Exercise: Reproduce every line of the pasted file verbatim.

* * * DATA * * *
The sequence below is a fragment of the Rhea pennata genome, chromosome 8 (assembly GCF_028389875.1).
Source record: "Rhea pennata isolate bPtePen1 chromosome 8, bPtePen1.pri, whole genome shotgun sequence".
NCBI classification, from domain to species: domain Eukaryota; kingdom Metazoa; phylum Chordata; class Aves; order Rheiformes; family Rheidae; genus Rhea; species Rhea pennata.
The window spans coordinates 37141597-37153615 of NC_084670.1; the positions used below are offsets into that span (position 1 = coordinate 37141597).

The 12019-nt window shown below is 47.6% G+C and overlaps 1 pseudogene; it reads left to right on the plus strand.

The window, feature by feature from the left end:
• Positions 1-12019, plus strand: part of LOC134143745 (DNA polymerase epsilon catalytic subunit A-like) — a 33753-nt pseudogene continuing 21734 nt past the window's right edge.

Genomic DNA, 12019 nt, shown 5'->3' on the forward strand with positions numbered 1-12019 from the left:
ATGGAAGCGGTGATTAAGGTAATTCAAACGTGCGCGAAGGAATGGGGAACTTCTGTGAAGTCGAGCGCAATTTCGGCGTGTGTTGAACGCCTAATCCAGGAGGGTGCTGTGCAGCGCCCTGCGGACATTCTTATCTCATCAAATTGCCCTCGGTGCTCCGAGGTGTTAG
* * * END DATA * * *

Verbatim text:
The sequence below is a fragment of the Rhea pennata genome, chromosome 8 (assembly GCF_028389875.1).
Source record: "Rhea pennata isolate bPtePen1 chromosome 8, bPtePen1.pri, whole genome shotgun sequence".
NCBI classification, from domain to species: domain Eukaryota; kingdom Metazoa; phylum Chordata; class Aves; order Rheiformes; family Rheidae; genus Rhea; species Rhea pennata.
The window spans coordinates 37141597-37153615 of NC_084670.1; the positions used below are offsets into that span (position 1 = coordinate 37141597).

The 12019-nt window shown below is 47.6% G+C and overlaps 1 pseudogene; it reads left to right on the plus strand.

The window, feature by feature from the left end:
• Positions 1-12019, plus strand: part of LOC134143745 (DNA polymerase epsilon catalytic subunit A-like) — a 33753-nt pseudogene continuing 21734 nt past the window's right edge.

Genomic DNA, 12019 nt, shown 5'->3' on the forward strand with positions numbered 1-12019 from the left:
ATGGAAGCGGTGATTAAGGTAATTCAAACGTGCGCGAAGGAATGGGGAACTTCTGTGAAGTCGAGCGCAATTTCGGCGTGTGTTGAACGCCTAATCCAGGAGGGTGCTGTGCAGCGCCCTGCGGACATTCTTATCTCATCAAATTGCCCTCGGTGCTCCGAGGTGTTAG